But while working from home more helps stop the spread of Covid-19, staring at screens in less than ideal conditions can lead to an increase in eye strain.
Here’s a look at what causes the problem – and what we can do about it.
What exactly is eye strain?
“Eye strain is the feeling of discomfort people can get after a protracted period of focusing on something close up,” explains Dr Allon Barsam, laser eye surgeon at Ophthalmic Consultants of London. “It tends to be felt in the eyes, but it can feel like a headache too.”
While it can be very uncomfortable, Barsam says that the good news is it’s not necessarily a sign of a medical condition, and it usually fades fairly quickly once you give your eyes a break.
Lockdown life can make us more susceptible to it too. “With lots of us working from home, and focusing on a computer screen in a room that wasn’t designed for work – such as a lounge or a kitchen – many of us are forcing our eyes to work harder than usual and this makes eye strain more likely,” says Barsam.
Plus, he adds that the onset of winter doesn’t help. “When it’s cold and dark outside we’re more likely to spend longer indoors and crank up the heating.
“Most homes have old-fashioned radiators which blast out hot air, which is good for heating the room but less good for your eyes. The heat can make your eyes feel dry, evaporating their natural lubrication and making eye strain more likely.”
What can you do to reduce your risk of eye strain?
1. Make sure you work in a well-lit room
Working in a dimly-lit room can increase your risk of eye strain. “Whether you perch your laptop on the kitchen table, work from the sofa or your bed, your eyes will find it easier to focus when there is plenty of light,” says Barsam.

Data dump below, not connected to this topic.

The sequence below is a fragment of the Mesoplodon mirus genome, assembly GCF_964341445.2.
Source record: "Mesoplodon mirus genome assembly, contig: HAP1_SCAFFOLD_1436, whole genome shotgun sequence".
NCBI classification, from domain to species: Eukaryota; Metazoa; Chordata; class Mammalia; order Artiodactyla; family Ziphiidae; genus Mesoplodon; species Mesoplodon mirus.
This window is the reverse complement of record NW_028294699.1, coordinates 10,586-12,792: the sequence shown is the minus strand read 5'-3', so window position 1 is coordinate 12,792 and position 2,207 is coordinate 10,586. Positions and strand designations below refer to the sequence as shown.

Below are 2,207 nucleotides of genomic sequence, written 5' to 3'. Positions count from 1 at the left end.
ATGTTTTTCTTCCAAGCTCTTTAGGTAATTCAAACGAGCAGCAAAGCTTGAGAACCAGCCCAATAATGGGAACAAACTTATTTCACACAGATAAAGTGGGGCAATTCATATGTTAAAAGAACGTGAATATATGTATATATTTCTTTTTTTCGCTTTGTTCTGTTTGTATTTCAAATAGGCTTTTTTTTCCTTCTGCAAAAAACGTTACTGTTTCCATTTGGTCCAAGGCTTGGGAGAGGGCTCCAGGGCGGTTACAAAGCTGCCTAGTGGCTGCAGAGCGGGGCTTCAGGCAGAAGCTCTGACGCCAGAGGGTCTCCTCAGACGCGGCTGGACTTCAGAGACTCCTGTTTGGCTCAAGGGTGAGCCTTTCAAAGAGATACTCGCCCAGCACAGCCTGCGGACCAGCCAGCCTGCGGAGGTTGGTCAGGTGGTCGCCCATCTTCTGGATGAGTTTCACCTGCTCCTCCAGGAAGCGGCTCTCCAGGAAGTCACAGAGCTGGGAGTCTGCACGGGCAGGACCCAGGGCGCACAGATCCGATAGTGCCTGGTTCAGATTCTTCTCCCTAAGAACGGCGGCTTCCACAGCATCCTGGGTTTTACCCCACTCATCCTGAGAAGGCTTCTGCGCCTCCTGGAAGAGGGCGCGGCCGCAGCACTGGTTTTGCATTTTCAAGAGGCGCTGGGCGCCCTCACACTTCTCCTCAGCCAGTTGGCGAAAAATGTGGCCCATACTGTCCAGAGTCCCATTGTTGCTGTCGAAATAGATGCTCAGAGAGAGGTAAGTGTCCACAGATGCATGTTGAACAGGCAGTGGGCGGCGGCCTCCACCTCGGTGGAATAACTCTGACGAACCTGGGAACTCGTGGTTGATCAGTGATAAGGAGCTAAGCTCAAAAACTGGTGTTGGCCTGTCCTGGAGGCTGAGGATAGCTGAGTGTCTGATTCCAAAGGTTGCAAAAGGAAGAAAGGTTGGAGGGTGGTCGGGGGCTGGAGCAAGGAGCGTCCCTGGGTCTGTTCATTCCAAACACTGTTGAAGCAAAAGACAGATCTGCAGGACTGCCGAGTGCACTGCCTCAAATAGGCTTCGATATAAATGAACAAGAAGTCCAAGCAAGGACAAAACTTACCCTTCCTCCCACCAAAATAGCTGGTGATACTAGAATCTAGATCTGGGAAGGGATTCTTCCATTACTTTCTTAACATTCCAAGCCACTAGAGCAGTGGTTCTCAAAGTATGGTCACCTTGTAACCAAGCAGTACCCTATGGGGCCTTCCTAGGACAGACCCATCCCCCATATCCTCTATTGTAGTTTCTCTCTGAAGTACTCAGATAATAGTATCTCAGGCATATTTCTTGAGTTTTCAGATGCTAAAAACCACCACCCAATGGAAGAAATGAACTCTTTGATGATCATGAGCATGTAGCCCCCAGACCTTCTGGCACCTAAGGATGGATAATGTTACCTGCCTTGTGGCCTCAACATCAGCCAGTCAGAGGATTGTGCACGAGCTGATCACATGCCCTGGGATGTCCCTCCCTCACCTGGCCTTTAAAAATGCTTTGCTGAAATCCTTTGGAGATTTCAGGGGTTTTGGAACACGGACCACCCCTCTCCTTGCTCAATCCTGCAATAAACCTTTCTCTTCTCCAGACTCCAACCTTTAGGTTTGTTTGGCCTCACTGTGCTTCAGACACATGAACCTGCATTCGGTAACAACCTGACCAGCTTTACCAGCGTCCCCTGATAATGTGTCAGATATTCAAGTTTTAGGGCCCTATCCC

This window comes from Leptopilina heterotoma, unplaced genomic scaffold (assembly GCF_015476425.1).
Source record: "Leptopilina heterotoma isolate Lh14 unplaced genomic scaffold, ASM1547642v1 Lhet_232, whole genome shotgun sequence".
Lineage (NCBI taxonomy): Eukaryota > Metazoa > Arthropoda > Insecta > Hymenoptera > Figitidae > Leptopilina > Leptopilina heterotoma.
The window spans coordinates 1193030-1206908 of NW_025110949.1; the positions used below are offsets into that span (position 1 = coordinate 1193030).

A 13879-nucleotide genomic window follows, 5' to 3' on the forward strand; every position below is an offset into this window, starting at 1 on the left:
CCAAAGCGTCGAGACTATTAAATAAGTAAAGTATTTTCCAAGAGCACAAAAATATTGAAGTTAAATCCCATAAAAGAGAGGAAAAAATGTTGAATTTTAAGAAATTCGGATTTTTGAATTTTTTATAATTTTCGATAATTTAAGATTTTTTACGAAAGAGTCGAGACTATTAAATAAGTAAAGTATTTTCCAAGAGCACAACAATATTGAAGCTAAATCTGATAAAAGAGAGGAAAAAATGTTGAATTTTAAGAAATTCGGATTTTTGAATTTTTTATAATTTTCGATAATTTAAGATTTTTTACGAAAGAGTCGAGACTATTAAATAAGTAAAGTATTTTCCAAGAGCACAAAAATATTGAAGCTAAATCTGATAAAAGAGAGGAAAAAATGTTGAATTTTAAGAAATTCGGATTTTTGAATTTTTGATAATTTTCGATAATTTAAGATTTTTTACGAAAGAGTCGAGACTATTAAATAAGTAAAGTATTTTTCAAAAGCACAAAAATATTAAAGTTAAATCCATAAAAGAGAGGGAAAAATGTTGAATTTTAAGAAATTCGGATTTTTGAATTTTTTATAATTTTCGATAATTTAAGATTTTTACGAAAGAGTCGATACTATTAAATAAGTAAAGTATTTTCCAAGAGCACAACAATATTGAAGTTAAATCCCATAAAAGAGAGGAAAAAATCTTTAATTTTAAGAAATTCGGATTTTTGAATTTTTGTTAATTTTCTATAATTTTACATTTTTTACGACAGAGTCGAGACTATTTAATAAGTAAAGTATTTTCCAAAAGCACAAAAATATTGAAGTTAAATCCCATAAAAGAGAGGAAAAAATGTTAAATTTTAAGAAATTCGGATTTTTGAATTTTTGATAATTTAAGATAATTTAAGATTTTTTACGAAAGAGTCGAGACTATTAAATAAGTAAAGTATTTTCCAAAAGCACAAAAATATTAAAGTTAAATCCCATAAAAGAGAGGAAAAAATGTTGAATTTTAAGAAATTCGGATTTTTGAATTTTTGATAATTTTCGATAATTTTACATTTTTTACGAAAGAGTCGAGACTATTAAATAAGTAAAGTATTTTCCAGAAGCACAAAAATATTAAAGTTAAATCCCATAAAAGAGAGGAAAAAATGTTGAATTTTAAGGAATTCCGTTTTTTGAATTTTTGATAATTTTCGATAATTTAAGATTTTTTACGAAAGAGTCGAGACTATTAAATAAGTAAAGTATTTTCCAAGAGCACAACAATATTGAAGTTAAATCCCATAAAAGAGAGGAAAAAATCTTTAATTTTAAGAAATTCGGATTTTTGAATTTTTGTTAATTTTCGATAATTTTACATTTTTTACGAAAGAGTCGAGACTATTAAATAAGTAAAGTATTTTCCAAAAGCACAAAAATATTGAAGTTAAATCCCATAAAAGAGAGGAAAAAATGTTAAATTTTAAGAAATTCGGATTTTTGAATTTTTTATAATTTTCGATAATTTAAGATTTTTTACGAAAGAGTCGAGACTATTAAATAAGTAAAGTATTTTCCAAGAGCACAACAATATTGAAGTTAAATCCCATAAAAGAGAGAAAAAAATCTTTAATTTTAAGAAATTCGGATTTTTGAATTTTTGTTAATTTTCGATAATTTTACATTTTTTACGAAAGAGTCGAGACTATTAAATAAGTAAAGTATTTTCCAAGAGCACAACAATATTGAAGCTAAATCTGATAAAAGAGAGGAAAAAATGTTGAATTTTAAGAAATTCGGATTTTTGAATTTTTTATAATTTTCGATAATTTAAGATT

2. Don’t work too close to your screen
Barsam says that eye strain tends to be caused by excessive focusing on objects that are close up. “Keep your face at least a couple of feet away from your screen to help avoid discomfort,” advises Barsam.
3. Follow the ’20:20:20 rule’
“Every 20 minutes you should give your eyes a breather, either by closing them for 20 seconds or focusing on something at least 20 feet away,” explains Barsam.
If you can look down slightly at your screen, he says you’ll be working the lower part of the eye that tends to be better lubricated by the tear film, so it’s less likely to get dry.
“Bear in mind you don’t want to set your screen too low as this could cause you to lean your head forward and get a sore neck, so place the screen on a flat surface and hold your head up straight while working,” he advises.
4. Remember to blink
“We usually don’t have to think much about blinking as it’s such a natural reflex,” explains Charlotte Cook who is an optometrist and clinical development coach at Bayfields Opticians and Audiologists. “But when we’re staring at screens, we often don’t blink as much as we should.”
Cook says that blinking regularly reduces dry eye symptoms and helps to maintain a healthy tear film. “This can lead to the eye getting dry and contribute to eye strain, so every now and again just blink half a dozen times to keep your eyes working as they should.”
Can eye strain be a sign of other eye health problems?
“Eye strain can go hand in hand with a couple of conditions which cause discomfort – dry eyes and blepharitis,” says Barsam.
He explains that dry eyes can be eased by giving your eyes a break and getting plenty of sleep, and pharmacists can advise if you can take something to help, such as eye drops.
“Blepharitis causes red, swollen or itchy eyelids,” he continues, “and can usually be treated by gentle warm compresses or by carefully wiping across the base of your eyelashes with commercially available lid wipes.”
If you find yourself suffering from eye strain regularly, Barsam says it may be you need glasses, or a new prescription. In this case, you should visit an optometrist for advice and an eye test.
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